At this point, after 'the mkt' has already peaked & topped and it is not safe for the joe the plumber's & sarah palin's of the world to be swimming in this pool ... and it's not whether 'you're' right or wrong (to make this one real easy) but rather about how ones argument actually holds weight once wrung out.  To sum: this g-string article exhibited a substantively weak thread of.

Anonymous's picture

hey DB, get the monthly US treasury report- Exhibit 1.
then get the latest Federal Reserve balance sheet- Exhbit 2.

You want leverage, you can't handle the leverage!

Is this douche bag for f'in real??????

Anonymous's picture

what a douche bag!

Anonymous's picture

It looks to me that somehow the writer of this article is concentrating on hedge funds,and forgetting in the process that the biggest six or so banks has about 10 trillions of assets to speculate with. We still don't have Glass-Stegal act,remember?

Anonymous's picture

Only idiots that believe in fairy tales will have anything to do with trading these cinderella markets.

"Death to the middle class," they shout!

No More Bubbles's picture

I'm stunned this poster has ANY money under management!  I bet if you give him 10 cents, you might get back a penny.  This clown is a total buffoon!

Anonymous's picture

Well MHFT, we're down a modest 120 Dow points so far today after higher forecasts from the BB reappointment and SOTU. Gold is trading for the cost of the S&P. Wait until the market stage trap door springs open...


pros's picture


Mad Hedge Fund Trader talks nonsense,

is no hedge fund trader

is "mad", however---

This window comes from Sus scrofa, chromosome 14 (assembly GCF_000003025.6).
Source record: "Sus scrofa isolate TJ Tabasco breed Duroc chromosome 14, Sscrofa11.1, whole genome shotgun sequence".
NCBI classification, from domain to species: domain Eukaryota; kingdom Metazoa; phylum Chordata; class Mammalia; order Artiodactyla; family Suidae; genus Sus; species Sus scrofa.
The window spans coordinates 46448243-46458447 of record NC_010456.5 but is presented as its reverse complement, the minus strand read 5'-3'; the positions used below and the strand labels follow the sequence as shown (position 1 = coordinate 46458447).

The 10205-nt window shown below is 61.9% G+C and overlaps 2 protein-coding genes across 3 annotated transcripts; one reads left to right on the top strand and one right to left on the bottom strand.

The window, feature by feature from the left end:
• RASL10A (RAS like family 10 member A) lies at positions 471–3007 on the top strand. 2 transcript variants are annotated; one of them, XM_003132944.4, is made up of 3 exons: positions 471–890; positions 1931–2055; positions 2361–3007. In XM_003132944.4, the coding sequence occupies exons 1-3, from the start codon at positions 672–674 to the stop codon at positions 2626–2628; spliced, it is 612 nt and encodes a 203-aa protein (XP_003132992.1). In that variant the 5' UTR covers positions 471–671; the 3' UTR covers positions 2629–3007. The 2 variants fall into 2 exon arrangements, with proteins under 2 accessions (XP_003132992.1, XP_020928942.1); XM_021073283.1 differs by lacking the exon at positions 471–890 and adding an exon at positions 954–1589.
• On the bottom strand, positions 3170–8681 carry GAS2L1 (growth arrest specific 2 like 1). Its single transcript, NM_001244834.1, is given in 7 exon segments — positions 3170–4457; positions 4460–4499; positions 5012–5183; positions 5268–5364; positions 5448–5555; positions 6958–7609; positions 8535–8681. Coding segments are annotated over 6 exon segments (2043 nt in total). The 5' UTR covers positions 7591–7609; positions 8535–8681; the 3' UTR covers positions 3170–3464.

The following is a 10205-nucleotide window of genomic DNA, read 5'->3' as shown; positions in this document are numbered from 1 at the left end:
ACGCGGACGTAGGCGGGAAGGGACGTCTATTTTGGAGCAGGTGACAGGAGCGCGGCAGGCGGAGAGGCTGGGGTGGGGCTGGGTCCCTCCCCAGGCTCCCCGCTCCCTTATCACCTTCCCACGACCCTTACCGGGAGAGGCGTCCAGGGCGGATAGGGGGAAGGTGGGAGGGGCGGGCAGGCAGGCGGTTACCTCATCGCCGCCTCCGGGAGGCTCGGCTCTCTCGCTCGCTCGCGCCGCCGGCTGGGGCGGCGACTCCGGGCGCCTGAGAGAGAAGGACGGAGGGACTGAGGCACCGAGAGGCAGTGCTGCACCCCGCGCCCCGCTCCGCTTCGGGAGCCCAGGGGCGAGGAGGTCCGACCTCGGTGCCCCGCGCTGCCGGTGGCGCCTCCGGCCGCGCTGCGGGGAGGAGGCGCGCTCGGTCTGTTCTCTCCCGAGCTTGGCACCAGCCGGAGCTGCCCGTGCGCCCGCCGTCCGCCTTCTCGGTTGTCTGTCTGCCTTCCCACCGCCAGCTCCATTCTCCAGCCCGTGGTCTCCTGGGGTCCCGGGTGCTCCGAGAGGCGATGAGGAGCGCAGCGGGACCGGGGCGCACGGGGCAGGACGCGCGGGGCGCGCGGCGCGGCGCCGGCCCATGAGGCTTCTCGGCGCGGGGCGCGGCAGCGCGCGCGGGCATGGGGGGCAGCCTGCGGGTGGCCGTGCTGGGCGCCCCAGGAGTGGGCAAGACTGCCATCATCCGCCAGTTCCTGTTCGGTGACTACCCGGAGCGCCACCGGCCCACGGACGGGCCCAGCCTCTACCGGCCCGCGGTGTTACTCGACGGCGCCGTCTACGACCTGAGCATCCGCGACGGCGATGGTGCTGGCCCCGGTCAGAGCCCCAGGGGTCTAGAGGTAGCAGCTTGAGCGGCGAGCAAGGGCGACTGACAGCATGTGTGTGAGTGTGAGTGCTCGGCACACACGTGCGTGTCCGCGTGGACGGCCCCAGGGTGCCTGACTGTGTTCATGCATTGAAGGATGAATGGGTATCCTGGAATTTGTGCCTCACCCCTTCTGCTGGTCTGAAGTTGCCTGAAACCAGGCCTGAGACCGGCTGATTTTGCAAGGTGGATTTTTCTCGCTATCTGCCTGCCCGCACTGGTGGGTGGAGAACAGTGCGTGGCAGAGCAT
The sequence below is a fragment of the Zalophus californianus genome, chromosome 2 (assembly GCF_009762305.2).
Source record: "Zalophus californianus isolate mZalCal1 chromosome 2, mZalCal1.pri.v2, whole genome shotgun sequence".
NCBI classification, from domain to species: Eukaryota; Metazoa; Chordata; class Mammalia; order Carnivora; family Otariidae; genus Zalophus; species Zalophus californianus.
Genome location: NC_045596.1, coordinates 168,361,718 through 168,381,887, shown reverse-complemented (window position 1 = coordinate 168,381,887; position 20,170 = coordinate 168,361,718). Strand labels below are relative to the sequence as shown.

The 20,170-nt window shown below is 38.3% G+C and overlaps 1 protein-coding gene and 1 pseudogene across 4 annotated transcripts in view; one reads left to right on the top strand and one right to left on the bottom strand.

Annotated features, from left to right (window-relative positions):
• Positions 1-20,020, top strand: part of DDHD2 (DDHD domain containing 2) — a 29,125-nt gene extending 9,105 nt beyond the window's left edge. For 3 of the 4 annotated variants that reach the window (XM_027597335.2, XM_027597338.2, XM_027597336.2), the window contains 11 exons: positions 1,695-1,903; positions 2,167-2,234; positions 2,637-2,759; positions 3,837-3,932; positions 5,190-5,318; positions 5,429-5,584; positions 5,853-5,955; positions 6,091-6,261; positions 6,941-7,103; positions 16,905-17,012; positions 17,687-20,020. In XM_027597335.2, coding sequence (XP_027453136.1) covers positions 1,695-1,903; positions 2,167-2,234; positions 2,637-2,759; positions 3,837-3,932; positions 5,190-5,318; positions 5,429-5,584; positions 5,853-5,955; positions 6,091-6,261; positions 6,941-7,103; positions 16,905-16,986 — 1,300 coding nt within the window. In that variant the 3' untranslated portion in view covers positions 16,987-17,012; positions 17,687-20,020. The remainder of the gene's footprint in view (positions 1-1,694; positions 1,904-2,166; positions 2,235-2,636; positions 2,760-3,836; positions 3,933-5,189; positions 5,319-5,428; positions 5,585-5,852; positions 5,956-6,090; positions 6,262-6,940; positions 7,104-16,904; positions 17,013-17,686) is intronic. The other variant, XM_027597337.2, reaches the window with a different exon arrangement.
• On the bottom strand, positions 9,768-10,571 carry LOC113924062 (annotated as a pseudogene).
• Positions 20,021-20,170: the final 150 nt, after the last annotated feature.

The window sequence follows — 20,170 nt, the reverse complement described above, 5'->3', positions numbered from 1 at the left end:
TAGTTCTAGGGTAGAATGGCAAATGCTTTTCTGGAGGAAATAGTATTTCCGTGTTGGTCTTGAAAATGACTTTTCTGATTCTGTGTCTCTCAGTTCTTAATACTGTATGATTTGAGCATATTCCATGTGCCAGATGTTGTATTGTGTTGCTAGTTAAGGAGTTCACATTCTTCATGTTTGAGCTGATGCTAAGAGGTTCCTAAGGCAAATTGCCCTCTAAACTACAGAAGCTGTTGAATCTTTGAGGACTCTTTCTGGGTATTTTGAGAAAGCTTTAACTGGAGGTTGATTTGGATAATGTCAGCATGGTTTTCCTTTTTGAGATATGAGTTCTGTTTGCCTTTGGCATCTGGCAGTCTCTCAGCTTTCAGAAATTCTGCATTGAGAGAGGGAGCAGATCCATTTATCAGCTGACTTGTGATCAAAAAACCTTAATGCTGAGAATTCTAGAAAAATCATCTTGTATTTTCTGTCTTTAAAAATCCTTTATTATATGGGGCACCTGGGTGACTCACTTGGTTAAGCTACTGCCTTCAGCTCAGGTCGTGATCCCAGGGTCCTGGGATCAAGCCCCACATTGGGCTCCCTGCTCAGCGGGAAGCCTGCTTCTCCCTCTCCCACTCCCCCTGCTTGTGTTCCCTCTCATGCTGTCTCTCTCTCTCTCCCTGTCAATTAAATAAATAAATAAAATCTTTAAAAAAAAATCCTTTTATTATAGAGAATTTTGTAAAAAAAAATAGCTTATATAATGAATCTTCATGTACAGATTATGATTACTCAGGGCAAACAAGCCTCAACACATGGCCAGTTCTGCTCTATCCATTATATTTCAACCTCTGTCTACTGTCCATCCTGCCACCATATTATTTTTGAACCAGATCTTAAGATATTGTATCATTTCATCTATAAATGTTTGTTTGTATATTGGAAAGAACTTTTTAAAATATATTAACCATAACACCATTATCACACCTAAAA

choose your sense of the word


Anonymous's picture

Thats true.

Anonymous's picture

Unless of course lots of people are Long risky assets and Short risk-free assets (i.e. S TBT), and then shock horror get smacked on both sides of their book at the same time...run for the exit at the same time since they can't afford another 2008 (so soon)...and find, err there's no liquidity because everyone has the same trade on!

Anonymous's picture

Your premise that new constraints such as lack of available capital, decreased leverage, increased collateral, etc., is logical, however, you are missing one big point that most people miss: the U.S. stock market is a financial ponzi scheme that benefits the few at the expense of the many. When one actually goes back to the very beginning and looks at the valuation of companies through the prism of "real" earnings---that is, dividends paid to the shareholders (owners) of a company in return for "risk", it is not hard to see that the market is grossly overvalued.

I find it amusing that Wall Street and its ilk continuously try to justify the ongoing fiat money ponzi scheme through all sorts of new paradigms----in the end, the reason the market belongs much lower has nothing to do with economic prospects---virtually all assets are grossly overvalued because the risk/reward is not favorable. Why it is that people cannot understand this baffles my mind to no end.

Trifecta Man's picture

You argue that the lack of current credit sources means bubbles will not be formed.  Reasonable.  But could NR be referring to existing bubbles, such as t-bonds, bank reserves, JPM silver shorts, and political bullcrap?

Trifecta Man's picture

Add stocks to the bubble list.  Just got a major sell signal:  QQQQ has fallen below its 20-week moving average.

moneymutt's picture

Hope you are right and there is not that much leverage out there...but I don't think hedge funds would need to be the only source of such bets...God only knows what FED and friends may be up to.

TimmyM's picture

As we take financial services from 21% of GDP down to its rightful place of 4% of GDP it will get very boring for those who do not embrace a new productive enterprise.

Dirtt's picture

The reality of 21% is sloshing in a toxic stew in some land far far away.  It was not sustainable.  Not transparent.


We are not talking about the dog food buisiness where every can and bag could be counted.  Dog shit? Yes.Look down before you step.